My rating: 3 of 5 stars
The Hate U Give by Angie Thomas is a work of fiction, but to borrow from the beloved and long-running NBC show Law & Order: SVU, it’s a story line, (or several storylines quite frankly) that’s ripped from the headlines.
Starr Carter has suffered the trauma of witnessing the shooting deaths of not one, but two close friends a few years apart. The sixteen year old lives in a neighborhood riddled with gang violence and drugs, but she attends a majority white prep school in the suburbs. As such she feels as if she has two identities: the one her school friends know and the one her childhood friends and family know. The stress of keeping both her social circles separate becomes exasperated and impossible when she’s the sole witness to her best friend Khalil’s death at the hands of a trigger happy police officer. The boy was standing outside his car, unarmed and shot in the back three times. “They leave Khalil’s body in the street like it’s an exhibit.” We’ve definitely seen this in the news.
As has been the case in real life for innocent victims like Trayvon Martin, Michael Brown, Tamir Rice and dozens if not hundreds of others that may not make national headlines, the case sparks protests, riots, and other civil unrest. Khalil is demonized as a thug and drug dealer by the media, while others automatically side with the police officer, who later falsely claims he thought a hair brush was a handgun. Starr and her parents find themselves in the predicament of fearing for her privacy, safety, and life after being thrust into the limelight by the media. She’s torn between wanting to defend the reputation of her friend and to speak the truth about the night’s events. It’s her voice against that of a police officer’s.
In addition to grieving the loss of her close friend since grade school, the reluctant activist has to deal with teenage angst. Her interracial relationship with her fellow sneaker- and Fresh-Prince-of-Bel-Air-loving boyfriend is fraught with new tension because he is and she isn’t ready to be intimate; a toxic and low-key racist friendship at school is slowly dying; and Starr feels as if she has to fight for the attention and affection of her older half-brother Seven, who is her father’s child from a previous relationship.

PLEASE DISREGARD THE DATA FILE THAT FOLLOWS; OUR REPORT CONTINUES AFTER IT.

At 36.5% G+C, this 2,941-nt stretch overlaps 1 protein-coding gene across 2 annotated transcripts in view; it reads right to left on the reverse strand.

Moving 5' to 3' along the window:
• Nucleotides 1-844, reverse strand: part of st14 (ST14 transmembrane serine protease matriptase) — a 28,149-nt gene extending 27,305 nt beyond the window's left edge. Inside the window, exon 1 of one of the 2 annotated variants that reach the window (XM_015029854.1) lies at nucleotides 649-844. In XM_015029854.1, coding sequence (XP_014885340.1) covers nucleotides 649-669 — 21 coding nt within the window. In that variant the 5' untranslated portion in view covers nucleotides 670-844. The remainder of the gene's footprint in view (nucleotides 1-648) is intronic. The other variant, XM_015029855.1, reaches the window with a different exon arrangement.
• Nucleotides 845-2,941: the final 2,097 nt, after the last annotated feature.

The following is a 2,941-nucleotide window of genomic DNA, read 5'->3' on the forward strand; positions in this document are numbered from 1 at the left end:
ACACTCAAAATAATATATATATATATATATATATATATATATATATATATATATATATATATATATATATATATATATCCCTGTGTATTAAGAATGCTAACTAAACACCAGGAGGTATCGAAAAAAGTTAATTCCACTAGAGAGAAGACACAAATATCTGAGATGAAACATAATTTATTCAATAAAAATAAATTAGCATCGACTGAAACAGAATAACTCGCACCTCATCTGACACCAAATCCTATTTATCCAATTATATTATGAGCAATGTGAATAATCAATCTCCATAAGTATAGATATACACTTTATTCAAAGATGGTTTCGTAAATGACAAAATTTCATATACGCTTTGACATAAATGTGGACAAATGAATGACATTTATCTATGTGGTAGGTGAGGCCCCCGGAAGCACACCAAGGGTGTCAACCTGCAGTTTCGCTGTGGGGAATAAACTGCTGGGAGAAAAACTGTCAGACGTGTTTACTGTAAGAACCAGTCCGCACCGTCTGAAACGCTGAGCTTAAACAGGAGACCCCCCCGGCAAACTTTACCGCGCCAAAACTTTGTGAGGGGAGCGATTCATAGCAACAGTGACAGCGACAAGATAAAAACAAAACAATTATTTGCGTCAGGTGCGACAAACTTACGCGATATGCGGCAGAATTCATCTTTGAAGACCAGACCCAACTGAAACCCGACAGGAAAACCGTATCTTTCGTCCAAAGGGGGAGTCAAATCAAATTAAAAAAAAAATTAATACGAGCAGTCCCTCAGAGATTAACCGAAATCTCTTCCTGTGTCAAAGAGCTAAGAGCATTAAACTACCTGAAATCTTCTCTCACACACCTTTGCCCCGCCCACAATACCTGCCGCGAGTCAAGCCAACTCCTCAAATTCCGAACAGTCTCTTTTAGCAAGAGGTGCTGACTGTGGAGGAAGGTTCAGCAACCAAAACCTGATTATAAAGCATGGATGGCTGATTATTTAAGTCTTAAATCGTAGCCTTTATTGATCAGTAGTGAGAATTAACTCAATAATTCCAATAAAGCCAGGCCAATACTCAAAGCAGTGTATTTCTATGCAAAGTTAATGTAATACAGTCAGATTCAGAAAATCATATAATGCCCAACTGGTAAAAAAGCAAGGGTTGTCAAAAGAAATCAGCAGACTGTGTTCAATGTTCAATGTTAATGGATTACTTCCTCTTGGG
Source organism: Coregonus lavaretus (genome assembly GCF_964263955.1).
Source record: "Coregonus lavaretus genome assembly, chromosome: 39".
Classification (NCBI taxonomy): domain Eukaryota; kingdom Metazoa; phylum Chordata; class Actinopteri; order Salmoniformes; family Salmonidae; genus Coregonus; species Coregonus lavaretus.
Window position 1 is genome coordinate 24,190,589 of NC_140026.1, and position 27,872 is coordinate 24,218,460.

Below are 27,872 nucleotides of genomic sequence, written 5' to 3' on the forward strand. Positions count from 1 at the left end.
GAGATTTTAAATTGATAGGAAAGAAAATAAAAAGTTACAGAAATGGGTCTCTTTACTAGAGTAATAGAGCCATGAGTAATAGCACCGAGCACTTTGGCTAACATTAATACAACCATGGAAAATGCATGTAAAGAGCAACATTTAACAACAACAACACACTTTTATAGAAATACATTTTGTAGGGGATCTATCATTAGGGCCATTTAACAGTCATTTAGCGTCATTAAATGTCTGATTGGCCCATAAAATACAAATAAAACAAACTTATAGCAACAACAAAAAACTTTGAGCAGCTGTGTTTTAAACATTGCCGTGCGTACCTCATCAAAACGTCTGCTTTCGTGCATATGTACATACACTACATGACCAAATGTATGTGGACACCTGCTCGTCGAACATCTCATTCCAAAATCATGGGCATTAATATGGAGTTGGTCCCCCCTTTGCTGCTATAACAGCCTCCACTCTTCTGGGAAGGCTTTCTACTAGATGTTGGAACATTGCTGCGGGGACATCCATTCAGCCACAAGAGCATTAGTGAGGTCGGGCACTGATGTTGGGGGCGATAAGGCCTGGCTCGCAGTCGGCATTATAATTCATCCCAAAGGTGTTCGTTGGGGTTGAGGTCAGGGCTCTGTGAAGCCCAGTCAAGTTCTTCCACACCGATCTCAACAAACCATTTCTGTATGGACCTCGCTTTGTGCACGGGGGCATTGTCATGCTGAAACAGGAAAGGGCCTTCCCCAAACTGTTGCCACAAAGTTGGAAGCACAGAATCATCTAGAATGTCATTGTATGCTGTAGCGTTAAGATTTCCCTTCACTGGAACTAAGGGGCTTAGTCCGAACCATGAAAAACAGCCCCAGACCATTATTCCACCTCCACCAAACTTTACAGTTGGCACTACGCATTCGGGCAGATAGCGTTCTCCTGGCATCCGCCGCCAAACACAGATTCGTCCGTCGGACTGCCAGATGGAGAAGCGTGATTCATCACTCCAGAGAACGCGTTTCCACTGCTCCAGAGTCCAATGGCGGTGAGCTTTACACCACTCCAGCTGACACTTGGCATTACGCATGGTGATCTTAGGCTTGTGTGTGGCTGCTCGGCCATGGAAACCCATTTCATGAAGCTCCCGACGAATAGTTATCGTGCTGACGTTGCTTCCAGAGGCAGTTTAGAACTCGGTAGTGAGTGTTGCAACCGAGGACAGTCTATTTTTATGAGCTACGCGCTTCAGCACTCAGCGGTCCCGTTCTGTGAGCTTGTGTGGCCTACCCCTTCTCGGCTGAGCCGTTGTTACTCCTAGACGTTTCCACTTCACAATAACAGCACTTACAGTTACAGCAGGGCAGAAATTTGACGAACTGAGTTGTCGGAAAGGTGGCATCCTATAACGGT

I love when the title of a book is explained in the novel. It comes from Khalil’s argument to Starr about the relevance of Tupac and his music, still and even twenty years after his death. Tupac had “Thug Life” tattooed across his abdomen. The letters are an acronym for The Hate U Give Little Infants Fucks Everybody. “Meaning what society gives us as youth, it bites them in the ass when we wild out.” I love the fact that Angie Thomas portrayed Khalil as a thinking and sensitive young man who cared about his family and friends because the reader soon learns that the world will see him differently. Again, this sounds familiar, where only a few media outlets choose to portray the humanity of the victim, often forgetting that the victim is the victim.
I added The Hate U Give to my To Read list because I kept seeing it appear on lists, and I knew a movie adaptation was in the works. This bookworm loves going to the movies. If I know beforehand that the movie is a book, I’m all over it—the exception being superhero movies. However, I can’t do the reverse of watching a movie, then reading the book.
I wasn’t expecting the librarian to refer me to the Young Adult section when I asked for The Hate U Give. Granted YA books are garnering just as much attention as adult novels, but for some reason I had assumed it was geared towards an older audience.
The second shock was that the novel tackles present day racial and social issues, such as low income living, gang and police violence, and the Black Lives Matter movement. It makes for great conversation and teachable moments between adults and young adults, such as teachers and students or parents and their children. I’ve been spending way too much time in the land of (celebrity) memoirs, getting transported decades back and need to read more current fiction.
The final pleasant surprise was that the day I finished reading The Hate U Give, the announcement of it being longlisted for a National Book Award was made public. It was all over my Twitter feed. More often than not, when I come across book list recommendations, I feel discouraged because I’ve read one or two of the books, if I’m lucky. The rest of the list is usually books are on my Goodreads To Read list and if I’m really serious, books already on my bookshelf. No regrets in pushing this one to the top of the list.